An investigation of enhanced mercury bioaccumulation in fish from offshore feeding
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We investigated the dietary pathways of mercury transfer in the food web of Morency Lake (Canada) to determine the influence of carbon source and habitat use on mercury bioaccumulation in fish. Whole-body concentrations of methylmercury (MeHg) were significantly different in four fish species (white sucker, brown bullhead, pumpkinseed and smallmouth bass) and increased with both trophic position and greater feeding on offshore (versus littoral) carbon. An examination of fish gut contents and the depth distribution of invertebrates in Morency Lake showed that smallmouth bass and brown bullhead were supplementing their littoral diet with the consumption of either opossum shrimp (Mysis diluviana) or profundal amphipods in offshore waters. The zooplanktivore Mysis had significantly higher MeHg concentrations than zooplankton and benthic invertebrates, and it was an elevated source of MeHg to smallmouth bass. In contrast, profundal amphipods consumed by brown bullhead did not have higher MeHg concentrations than littoral amphipods. Instead, partitioning of benthic invertebrate resources likely explains the greater MeHg bioaccumulation in brown bullhead, associated with offshore feeding of amphipods. White sucker and brown bullhead had a similar trophic position but white sucker consumed more chironomids, which had one-third the MeHg concentration of amphipods. Our findings suggest that offshore feeding in a lake can affect fish MeHg bioaccumulation via two different processes: (1) the consumption of MeHg-enriched pelagic prey, or (2) resource partitioning of benthic primary consumers with different MeHg concentrations. These observations on the mechanisms of habitat-specific bioaccumulation highlight the complexity of MeHg transfer through lake food webs.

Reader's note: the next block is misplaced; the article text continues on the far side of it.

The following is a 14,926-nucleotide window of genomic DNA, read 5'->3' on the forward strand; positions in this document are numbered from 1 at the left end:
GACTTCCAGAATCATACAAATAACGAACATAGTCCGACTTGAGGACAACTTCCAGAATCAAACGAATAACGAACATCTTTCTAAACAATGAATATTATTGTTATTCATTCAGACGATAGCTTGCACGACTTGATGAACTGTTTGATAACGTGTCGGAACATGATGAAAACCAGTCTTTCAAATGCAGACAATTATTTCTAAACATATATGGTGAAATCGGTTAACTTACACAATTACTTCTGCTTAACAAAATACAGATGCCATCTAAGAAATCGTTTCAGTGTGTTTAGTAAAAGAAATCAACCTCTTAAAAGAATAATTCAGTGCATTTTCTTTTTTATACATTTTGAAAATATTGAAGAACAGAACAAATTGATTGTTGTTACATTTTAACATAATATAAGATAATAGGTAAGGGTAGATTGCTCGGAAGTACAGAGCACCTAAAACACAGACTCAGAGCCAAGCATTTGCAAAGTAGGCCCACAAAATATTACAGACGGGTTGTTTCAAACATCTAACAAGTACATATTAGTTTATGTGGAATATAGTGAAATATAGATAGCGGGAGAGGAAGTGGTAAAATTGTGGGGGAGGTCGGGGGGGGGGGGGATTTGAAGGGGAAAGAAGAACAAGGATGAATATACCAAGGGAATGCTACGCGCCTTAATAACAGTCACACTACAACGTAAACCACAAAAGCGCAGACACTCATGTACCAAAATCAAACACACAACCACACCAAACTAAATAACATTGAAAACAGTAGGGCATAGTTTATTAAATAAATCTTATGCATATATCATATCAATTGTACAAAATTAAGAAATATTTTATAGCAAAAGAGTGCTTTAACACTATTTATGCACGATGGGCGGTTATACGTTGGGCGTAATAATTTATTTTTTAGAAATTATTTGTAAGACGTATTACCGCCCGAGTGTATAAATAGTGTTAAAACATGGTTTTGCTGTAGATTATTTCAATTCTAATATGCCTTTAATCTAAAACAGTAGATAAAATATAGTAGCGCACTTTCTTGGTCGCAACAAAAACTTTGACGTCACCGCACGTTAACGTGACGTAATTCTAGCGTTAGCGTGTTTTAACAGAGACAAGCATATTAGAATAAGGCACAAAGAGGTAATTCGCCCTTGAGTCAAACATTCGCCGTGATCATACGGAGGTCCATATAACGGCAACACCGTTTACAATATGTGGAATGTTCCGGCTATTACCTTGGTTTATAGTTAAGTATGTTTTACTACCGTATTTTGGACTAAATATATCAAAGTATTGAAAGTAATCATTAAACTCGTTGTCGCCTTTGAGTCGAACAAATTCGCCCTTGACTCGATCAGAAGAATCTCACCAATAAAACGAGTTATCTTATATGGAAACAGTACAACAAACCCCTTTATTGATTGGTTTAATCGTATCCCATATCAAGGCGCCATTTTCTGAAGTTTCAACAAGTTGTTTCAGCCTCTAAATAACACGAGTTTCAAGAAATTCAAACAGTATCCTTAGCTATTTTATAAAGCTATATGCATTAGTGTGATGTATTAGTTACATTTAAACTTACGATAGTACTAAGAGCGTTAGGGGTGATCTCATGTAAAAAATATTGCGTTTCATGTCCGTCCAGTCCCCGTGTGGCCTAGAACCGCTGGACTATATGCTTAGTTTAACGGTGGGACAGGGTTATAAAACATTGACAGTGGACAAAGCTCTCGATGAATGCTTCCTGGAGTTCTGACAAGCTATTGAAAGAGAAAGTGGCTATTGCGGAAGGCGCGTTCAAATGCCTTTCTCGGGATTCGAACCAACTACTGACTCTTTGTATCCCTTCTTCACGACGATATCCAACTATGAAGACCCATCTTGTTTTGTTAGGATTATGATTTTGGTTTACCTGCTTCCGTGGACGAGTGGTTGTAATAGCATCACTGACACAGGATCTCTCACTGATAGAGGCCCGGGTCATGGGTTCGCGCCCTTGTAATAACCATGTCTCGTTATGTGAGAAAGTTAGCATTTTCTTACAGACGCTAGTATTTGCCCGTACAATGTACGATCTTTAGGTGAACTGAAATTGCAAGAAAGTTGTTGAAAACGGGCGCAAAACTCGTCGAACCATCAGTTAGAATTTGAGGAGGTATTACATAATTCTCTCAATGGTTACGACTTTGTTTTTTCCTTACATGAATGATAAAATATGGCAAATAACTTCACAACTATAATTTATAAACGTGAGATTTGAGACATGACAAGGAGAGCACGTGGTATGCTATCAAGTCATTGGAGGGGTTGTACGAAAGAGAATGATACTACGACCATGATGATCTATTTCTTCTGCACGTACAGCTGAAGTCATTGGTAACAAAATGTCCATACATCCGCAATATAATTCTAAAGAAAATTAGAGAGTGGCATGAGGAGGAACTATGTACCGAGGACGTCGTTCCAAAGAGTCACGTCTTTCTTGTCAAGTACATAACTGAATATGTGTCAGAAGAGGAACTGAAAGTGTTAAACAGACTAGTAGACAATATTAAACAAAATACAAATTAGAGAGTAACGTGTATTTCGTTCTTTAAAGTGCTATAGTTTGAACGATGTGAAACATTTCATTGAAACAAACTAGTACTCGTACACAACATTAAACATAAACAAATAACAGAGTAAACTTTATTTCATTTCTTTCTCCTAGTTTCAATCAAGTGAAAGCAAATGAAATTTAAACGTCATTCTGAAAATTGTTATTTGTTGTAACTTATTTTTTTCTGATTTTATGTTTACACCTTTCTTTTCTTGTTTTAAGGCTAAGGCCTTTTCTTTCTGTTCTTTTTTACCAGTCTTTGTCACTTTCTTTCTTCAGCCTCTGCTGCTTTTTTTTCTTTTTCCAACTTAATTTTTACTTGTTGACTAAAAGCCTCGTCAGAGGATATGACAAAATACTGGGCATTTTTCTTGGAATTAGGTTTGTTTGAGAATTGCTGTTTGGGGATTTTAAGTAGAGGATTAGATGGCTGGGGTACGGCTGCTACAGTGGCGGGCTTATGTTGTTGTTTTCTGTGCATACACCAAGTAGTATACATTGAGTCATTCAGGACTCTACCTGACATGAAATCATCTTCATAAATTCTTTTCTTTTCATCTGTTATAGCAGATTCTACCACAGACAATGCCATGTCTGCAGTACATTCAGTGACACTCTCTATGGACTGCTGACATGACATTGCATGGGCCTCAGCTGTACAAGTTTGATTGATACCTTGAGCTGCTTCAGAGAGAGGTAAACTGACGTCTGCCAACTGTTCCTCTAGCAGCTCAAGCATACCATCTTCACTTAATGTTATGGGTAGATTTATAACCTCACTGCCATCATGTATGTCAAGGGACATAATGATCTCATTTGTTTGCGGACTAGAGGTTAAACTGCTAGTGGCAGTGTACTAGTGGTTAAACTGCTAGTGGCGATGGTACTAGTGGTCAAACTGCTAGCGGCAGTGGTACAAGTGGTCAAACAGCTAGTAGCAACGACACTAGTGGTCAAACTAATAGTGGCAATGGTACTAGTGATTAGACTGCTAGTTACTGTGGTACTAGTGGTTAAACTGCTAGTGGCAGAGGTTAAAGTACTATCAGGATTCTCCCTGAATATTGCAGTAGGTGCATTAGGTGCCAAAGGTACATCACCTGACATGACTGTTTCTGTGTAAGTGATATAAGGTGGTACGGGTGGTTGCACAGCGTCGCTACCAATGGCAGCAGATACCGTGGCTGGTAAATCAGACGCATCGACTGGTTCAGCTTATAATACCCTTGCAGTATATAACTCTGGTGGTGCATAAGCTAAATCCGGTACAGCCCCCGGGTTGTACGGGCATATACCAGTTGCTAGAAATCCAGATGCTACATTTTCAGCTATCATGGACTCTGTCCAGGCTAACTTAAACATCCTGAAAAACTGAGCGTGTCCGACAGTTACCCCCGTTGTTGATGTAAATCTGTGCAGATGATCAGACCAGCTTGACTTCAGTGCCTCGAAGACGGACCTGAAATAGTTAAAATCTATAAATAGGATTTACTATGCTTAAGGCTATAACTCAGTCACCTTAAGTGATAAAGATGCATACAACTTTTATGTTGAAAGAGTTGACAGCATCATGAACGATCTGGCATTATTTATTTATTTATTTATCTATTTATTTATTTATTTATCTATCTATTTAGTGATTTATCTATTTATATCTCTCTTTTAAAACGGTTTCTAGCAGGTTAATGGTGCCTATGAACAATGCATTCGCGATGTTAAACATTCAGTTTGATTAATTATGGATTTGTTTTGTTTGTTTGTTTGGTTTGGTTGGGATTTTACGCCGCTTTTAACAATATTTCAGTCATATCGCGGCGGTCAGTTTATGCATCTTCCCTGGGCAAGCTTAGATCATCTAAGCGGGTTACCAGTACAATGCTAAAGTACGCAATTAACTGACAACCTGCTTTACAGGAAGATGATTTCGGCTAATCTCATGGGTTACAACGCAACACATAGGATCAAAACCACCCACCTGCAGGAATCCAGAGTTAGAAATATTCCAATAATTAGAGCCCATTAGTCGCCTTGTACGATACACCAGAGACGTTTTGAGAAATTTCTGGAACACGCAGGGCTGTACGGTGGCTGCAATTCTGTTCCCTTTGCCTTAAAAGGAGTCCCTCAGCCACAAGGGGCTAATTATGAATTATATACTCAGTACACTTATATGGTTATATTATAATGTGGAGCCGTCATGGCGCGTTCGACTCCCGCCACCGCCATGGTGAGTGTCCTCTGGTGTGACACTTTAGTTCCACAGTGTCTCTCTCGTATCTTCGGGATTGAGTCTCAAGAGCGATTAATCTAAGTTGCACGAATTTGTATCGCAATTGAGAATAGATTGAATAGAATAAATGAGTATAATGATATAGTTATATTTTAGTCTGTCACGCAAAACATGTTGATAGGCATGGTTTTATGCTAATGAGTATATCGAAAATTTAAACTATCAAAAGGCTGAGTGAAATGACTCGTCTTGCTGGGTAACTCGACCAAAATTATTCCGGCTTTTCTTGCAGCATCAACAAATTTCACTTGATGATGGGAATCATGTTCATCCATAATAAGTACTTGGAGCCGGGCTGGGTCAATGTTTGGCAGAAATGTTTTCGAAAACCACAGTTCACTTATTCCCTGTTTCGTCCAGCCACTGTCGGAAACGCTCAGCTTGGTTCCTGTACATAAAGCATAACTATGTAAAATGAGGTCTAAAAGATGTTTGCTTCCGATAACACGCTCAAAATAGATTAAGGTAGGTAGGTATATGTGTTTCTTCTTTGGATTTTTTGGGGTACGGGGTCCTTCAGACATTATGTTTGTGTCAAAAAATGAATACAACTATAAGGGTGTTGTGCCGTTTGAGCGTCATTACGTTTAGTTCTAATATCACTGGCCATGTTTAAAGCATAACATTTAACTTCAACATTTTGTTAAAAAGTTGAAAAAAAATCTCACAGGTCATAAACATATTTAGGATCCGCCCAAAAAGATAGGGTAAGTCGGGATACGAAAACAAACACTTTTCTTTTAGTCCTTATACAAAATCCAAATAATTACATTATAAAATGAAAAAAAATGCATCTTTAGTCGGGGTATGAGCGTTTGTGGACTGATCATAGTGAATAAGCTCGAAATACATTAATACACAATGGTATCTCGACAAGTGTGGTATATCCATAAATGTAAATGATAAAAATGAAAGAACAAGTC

KeywordsMercury Resource partitioning Pelagic Benthic Mysis
This work was funded by NSERC and FQRNT postgraduate scholarships to J.C. and NSERC Discovery, FQRNT-Équipe and Science Horizon grants to M.A. Assistance was greatly appreciated from Ariane Bouffard, Roselyn Mesher, Valérie Girard, Virginie Roy, Ariane Cantin and Tania Perron in the field, and Mylène Ratelle, Dominic Bélanger, Mélanie Bouffard and Kwélé Bongué-Boma in the laboratory. Sampling equipment was kindly provided by Richard Carignan, Ginette Méthot and Daniel Boisclair.
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